‘Sisters in Solidarity’ Delivers on Its Message

By Jessica Suico

Empowered women empower women.

This was evident at the annual Sisters in Solidarity event, hosted by the City of Richmond.

Close to 170 women and men gathered at the Civic Center Auditorium in Richmond March 10 to listen to Isabella Murphy begin the event with a poem about how now is the time for peace and balance for women in society.

It resonated with me because I too feel there are too many stereotypes placed on women — from how we should act to the duties of life we pursue — which means, in a male-dominant society, we women have to work a little extra. History has proven this repeatedly, as told in the stories of the many successful women, in law, medicine, education, and politics, just to name a few.

Too often, women are viewed as the weaker sex, but I believe if we are able to carry, birth, nurture and raise a child, then we are all strong and powerful.

Contra Costa College president Katrina VanderWoude was the event’s keynote speaker.

“Women are very resourceful,” she said. “Us women have to take time for ourselves and take care of ourselves before we take care of others.”

This hit me. I have been in many dire situations. I was forced to be resourceful while still not having much love for myself. It broke me down in the process. It was only when I realized my worth and started loving myself that it was easier for me to get through the mountains.

There was a vibe to Sisters in Solidarity. It was more than the beaded necklaces and drawstring bags everyone received, and it wasn’t just the empowering slogans on the T-shirts and stickers sold at the booths. It was the people and their message.

Vaneese Johnson was one of those people. She was selling different styles and colors of shirts that said “Bold, Big, and Bad.”

I had to get one.

Johnson also wrote a book about “Boldisms,” which are sayings that can help women shift their mindset.

“There is no permission needed,” was one.

“’No’ is a complete sentence,” another.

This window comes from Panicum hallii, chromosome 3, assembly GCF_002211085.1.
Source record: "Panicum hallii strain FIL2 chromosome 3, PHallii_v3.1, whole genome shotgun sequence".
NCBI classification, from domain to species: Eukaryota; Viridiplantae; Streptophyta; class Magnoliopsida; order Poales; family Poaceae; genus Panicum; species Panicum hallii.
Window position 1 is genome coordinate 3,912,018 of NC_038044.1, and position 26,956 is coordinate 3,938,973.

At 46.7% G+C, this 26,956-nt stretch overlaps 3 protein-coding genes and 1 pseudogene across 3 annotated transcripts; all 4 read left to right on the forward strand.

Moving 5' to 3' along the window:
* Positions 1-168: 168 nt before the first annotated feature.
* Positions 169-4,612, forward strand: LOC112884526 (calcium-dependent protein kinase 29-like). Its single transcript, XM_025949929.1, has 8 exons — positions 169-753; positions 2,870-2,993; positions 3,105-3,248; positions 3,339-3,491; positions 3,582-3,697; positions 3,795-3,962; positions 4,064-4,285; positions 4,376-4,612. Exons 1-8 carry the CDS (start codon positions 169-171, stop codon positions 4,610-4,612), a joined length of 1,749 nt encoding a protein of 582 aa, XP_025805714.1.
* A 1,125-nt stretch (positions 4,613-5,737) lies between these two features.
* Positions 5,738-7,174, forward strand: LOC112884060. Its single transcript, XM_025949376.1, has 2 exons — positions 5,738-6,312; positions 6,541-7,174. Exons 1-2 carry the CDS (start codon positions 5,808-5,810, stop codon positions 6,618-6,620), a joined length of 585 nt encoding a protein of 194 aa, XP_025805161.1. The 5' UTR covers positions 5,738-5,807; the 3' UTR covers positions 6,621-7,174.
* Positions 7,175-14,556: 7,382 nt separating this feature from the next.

Trina Jackson, liaison to the Richmond City Council, said she wanted everyone to get something out of Sisters in Solidarity.

“Many people say this event is their favorite event,” she said. “This is a time for fellowshipping.”

I believe this time together, as fellows, would reduce shaming among women. Women face enough insecurities on their own. They shouldn’t have to do it alone.

Vice president of Richmond Rainbow Pride BK Williams helped with her first Sisters in Solidarity 12 years ago to network with other women from the local community and to listen to what the speakers had to say. She fell in love with it.

“There are some fabulous speakers here today,” Williams said.

The event made me examine my life as a young woman, like what I have endured so far, namely men insulting my intelligence and worth as a woman. The event helped me realize

I would rather be valued than wanted.

My time and energy has great value, so no one will make me feel inferior. I am a strong, independent and courageous woman. I deserve to be respected.

Richmond resident Erica Villegas also left Sisters in Solidarity feeling warmed, empowered and fulfilled.

“This event really opened my eyes to all the successful women in the community,” she said.

Contra Costa College president Katrina VanderWoude
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